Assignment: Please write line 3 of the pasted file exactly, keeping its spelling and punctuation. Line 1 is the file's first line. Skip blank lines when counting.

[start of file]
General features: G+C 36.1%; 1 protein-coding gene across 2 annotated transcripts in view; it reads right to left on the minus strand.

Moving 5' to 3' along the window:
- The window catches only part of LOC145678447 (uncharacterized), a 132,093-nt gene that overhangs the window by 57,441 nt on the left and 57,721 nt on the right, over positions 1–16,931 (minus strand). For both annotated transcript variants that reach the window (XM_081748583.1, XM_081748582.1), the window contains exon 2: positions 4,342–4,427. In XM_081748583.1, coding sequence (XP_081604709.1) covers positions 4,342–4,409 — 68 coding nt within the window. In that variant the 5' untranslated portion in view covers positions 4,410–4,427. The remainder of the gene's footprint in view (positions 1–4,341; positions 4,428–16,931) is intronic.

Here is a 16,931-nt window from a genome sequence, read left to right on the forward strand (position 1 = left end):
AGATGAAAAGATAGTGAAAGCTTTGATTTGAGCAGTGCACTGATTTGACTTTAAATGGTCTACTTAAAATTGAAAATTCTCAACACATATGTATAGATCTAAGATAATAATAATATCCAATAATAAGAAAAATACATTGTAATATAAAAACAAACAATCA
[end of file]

- The window catches only part of LOC145678447 (uncharacterized), a 132,093-nt gene that overhangs the window by 57,441 nt on the left and 57,721 nt on the right, over positions 1–16,931 (minus strand). For both annotated transcript variants that reach the window (XM_081748583.1, XM_081748582.1), the window contains exon 2: positions 4,342–4,427. In XM_081748583.1, coding sequence (XP_081604709.1) covers positions 4,342–4,409 — 68 coding nt within the window. In that variant the 5' untranslated portion in view covers positions 4,410–4,427. The remainder of the gene's footprint in view (positions 1–4,341; positions 4,428–16,931) is intronic.